Greetings and good morning brothers and sisters. This is Dr. James Perry continuing with our series where we seek to explore the deeper meanings of our relationship with Jesus Christ. Over the years, the heavenly Father has revealed many revelations of spiritual truth to me, and I want to share them with you. This morning we ponder our lives as we seek to understand the consequence of misplaced values.
And now, sit back and listen to today's message.
“Under the spreading Chestnut tree,
I sold you and you sold me.” -1984 by George Orwell
Jesus said, “Lay not up for yourselves treasure upon earth where moth and rust doth corrupt, and where thieves break through and steal: But lay up for yourselves treasures in heaven where neither moth nor rust doth corrupt, and where thieves do not break through nor steal: for where your treasure is there will be your heart.” Matthew, Chapter 6, Verses 19, 20, and 21.
Brothers and sisters, this morning we consider the meanings in these stories that reveal the consequences of misplaced values.
Once there was a man who owned a huge shoe store. In this store were displayed all kinds of shoes, different sizes and shapes. This store contained some of the most beautiful shoes as well as some of the ugliest shoes the eye could behold. But the beauty is in the eye of the beholder. People came from all over the world to shop in this store, and before leaving, they would ultimately find the right shoe in this store. But they were quite frankly puzzled by his response when asked how much was owed: He would invariably reply: "If the shoe fits, you have already paid the price."
A man hangs by the noose of false illusions, slowly turning ever so gently in the breeze. He is a spectacle to behold. He begs for mercy, but no one is able to remove the noose of false illusions from his neck that slowly strangles him. They parade by, and are filled with more than a little uneasiness, so much so that they looked the other way when passing by. But they are even more astounded by his friends, so falsely called, who visit him everyday, and who take from him, but will not attempt to remove the noose of false illusion from his neck. Surely they should be able to help him. How did things get this way in the first place?
Willie Wizard, for that was his name, and his friends had been playing the game called “You can trust me now, but can I trust you later.” They really had no business playing this game but that is beside the point. This was a game involving supreme loyalties and trust in human personalities. The game would began by one of two people putting their neck in a noose while standing over a trap door. At a prearranged time, the trap door would open. It was the other's person's duty to throw the switch just before the trap door opened thus preventing the person whose neck was in the noose from being hung.
Willie Wizard had functioned faithfully. When it was his turn to prevent the trap door from opening, he was always on time so that no one was ever hung when he was on duty. But he noticed that whenever his neck was in the noose, there were considerable problems. Sometimes the trap door would almost open, and the noose would tighten around his neck. On one occasion the other person did not get there at all, and he fell through the trap door, but fortunately the rope was rotten and broke under the strain of his weight, thus sparing his neck.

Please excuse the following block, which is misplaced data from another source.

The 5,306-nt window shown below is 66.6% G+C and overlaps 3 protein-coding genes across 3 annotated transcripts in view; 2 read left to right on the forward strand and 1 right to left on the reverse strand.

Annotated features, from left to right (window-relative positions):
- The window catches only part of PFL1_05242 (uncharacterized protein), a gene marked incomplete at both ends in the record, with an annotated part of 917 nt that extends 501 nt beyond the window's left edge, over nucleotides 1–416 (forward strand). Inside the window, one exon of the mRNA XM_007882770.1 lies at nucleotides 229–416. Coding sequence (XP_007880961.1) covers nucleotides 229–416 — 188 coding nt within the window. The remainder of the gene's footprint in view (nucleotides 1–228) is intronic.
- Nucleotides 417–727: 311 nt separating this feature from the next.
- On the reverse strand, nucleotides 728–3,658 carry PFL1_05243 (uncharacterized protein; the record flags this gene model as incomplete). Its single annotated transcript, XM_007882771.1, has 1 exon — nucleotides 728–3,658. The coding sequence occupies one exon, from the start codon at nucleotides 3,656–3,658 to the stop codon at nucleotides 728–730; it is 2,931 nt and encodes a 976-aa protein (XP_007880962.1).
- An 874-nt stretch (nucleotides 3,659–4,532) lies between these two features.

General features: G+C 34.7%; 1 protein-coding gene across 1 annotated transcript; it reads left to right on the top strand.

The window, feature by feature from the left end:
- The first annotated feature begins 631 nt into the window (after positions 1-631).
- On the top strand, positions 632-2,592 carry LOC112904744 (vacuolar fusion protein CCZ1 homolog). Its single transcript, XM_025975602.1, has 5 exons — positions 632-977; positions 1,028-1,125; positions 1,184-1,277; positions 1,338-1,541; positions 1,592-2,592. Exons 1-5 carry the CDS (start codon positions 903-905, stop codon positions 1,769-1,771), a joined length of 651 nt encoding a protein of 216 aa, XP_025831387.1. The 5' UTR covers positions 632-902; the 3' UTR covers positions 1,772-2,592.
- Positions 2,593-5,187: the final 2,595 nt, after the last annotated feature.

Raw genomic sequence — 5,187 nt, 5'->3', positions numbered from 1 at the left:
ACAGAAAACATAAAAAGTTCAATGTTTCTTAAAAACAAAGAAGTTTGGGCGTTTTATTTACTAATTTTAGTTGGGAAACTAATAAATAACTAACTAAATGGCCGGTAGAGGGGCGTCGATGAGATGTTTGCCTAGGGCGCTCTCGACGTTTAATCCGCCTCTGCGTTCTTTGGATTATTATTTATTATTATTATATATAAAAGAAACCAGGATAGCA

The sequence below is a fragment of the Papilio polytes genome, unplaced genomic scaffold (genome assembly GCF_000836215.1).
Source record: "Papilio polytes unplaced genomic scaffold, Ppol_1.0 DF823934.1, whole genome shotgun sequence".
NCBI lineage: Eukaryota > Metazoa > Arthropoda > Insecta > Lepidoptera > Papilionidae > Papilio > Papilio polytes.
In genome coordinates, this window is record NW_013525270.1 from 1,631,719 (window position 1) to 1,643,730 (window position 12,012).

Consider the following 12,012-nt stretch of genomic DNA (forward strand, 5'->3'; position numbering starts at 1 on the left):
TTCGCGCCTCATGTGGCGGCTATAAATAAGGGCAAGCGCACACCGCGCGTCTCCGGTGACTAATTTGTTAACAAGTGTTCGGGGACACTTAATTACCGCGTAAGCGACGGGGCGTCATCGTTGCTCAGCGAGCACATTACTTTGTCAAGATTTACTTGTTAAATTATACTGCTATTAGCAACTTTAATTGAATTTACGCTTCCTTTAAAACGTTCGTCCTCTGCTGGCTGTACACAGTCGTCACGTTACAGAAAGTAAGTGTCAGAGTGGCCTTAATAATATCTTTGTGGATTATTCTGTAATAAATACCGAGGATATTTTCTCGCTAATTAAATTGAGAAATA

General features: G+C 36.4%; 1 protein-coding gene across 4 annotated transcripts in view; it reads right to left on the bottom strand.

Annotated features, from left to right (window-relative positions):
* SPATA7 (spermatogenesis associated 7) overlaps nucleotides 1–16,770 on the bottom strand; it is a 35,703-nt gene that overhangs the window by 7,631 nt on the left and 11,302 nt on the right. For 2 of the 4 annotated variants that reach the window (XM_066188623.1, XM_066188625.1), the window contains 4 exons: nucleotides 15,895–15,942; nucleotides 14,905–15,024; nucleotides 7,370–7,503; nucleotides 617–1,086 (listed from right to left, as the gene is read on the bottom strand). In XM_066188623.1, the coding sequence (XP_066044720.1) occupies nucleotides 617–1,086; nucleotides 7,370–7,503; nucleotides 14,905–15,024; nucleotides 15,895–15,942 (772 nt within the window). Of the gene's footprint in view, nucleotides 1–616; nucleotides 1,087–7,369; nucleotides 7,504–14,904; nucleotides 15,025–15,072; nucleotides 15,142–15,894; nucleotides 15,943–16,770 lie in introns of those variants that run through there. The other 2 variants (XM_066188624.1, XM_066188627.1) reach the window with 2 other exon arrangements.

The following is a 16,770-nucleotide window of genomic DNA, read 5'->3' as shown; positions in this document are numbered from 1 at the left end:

After talking to his partner about his reliability, and after many promises of undying faithfulness from his partner, he began anew the game. But this time, he acquired an additional partner for backup while playing the game. The third partner was stationed above the hangman's noose, and it was his job to cut the noose just at the time the trap door was supposed to open. They took turns trading positions. Things went well for awhile, but then trouble began again. At one time, the trap door would fall; at another time the rope would not be cut, but for awhile disaster was averted since both partners did not default at the same time.
But eventually that day came when both partners failed to carry out their assigned tasks. The trap door flew open; the noose was not cut, and Willie Wizard's neck was in a sling. And there he dangles slowly in the wind, slowly losing sight of the real thing. Who can save Willie Wizard from this slow death. In the background there is a small still voice that offers to help him, but he concentrates so hard on those he trusted that he does not hear it.
He pleads with them and begs them for help, but to no avail. But as the time goes on, it finally dawns on him that he can expect no help from his partners. As his concentration begins to turn away from his partners, he begins to hear the small voice that speaks with love, patience, mercy, and forgiveness that says, "here is the way; walk in it. And as he walks in this way, the Hands of divine goodness gently loosen the noose of false illusion from around the neck of his soul, and heals his wounds.
Because of his experiences with misplaced values, Willie Wizard is able to comprehend that only Jesus is absolutely reliable. Only Jesus can live up to his supreme expectations. We can all learn a lesson from Willie Wizard's experiences. We must pursue Jesus with all our hearts, minds, and souls, for only He is worthy of such honor. He is the way, the truth, and the life.
This concludes today’s message on understanding the consequences of misplaced values. We hope you find something in this message to ponder and pray about while you go about your day.
Until next time, this is Dr. James Perry.